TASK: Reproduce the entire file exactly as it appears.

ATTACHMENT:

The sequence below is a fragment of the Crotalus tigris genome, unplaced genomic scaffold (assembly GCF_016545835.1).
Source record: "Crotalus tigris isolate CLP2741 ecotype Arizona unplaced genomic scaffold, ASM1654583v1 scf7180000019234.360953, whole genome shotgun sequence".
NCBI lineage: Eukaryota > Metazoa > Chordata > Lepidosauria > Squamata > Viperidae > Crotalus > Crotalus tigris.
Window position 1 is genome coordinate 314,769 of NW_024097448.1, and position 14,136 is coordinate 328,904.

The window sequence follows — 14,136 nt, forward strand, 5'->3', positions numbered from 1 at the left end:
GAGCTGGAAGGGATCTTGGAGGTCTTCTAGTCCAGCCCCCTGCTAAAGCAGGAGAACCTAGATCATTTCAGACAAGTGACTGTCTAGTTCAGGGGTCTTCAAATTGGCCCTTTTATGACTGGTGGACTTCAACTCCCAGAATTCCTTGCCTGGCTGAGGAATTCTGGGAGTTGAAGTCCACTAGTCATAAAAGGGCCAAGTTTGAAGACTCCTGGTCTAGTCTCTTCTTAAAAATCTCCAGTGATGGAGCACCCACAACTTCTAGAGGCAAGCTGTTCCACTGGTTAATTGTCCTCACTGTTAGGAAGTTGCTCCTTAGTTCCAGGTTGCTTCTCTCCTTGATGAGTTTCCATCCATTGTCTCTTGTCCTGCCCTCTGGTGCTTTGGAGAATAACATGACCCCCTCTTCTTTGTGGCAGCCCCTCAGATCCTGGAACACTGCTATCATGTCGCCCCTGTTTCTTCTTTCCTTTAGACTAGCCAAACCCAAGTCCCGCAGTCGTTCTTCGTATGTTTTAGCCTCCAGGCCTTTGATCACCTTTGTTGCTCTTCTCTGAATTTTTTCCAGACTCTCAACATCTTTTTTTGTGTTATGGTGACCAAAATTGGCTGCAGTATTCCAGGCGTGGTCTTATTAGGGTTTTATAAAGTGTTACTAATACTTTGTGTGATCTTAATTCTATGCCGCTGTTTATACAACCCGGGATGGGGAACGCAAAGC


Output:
The sequence below is a fragment of the Crotalus tigris genome, unplaced genomic scaffold (assembly GCF_016545835.1).
Source record: "Crotalus tigris isolate CLP2741 ecotype Arizona unplaced genomic scaffold, ASM1654583v1 scf7180000019234.360953, whole genome shotgun sequence".
NCBI lineage: Eukaryota > Metazoa > Chordata > Lepidosauria > Squamata > Viperidae > Crotalus > Crotalus tigris.
Window position 1 is genome coordinate 314,769 of NW_024097448.1, and position 14,136 is coordinate 328,904.

The window sequence follows — 14,136 nt, forward strand, 5'->3', positions numbered from 1 at the left end:
GAGCTGGAAGGGATCTTGGAGGTCTTCTAGTCCAGCCCCCTGCTAAAGCAGGAGAACCTAGATCATTTCAGACAAGTGACTGTCTAGTTCAGGGGTCTTCAAATTGGCCCTTTTATGACTGGTGGACTTCAACTCCCAGAATTCCTTGCCTGGCTGAGGAATTCTGGGAGTTGAAGTCCACTAGTCATAAAAGGGCCAAGTTTGAAGACTCCTGGTCTAGTCTCTTCTTAAAAATCTCCAGTGATGGAGCACCCACAACTTCTAGAGGCAAGCTGTTCCACTGGTTAATTGTCCTCACTGTTAGGAAGTTGCTCCTTAGTTCCAGGTTGCTTCTCTCCTTGATGAGTTTCCATCCATTGTCTCTTGTCCTGCCCTCTGGTGCTTTGGAGAATAACATGACCCCCTCTTCTTTGTGGCAGCCCCTCAGATCCTGGAACACTGCTATCATGTCGCCCCTGTTTCTTCTTTCCTTTAGACTAGCCAAACCCAAGTCCCGCAGTCGTTCTTCGTATGTTTTAGCCTCCAGGCCTTTGATCACCTTTGTTGCTCTTCTCTGAATTTTTTCCAGACTCTCAACATCTTTTTTTGTGTTATGGTGACCAAAATTGGCTGCAGTATTCCAGGCGTGGTCTTATTAGGGTTTTATAAAGTGTTACTAATACTTTGTGTGATCTTAATTCTATGCCGCTGTTTATACAACCCGGGATGGGGAACGCAAAGC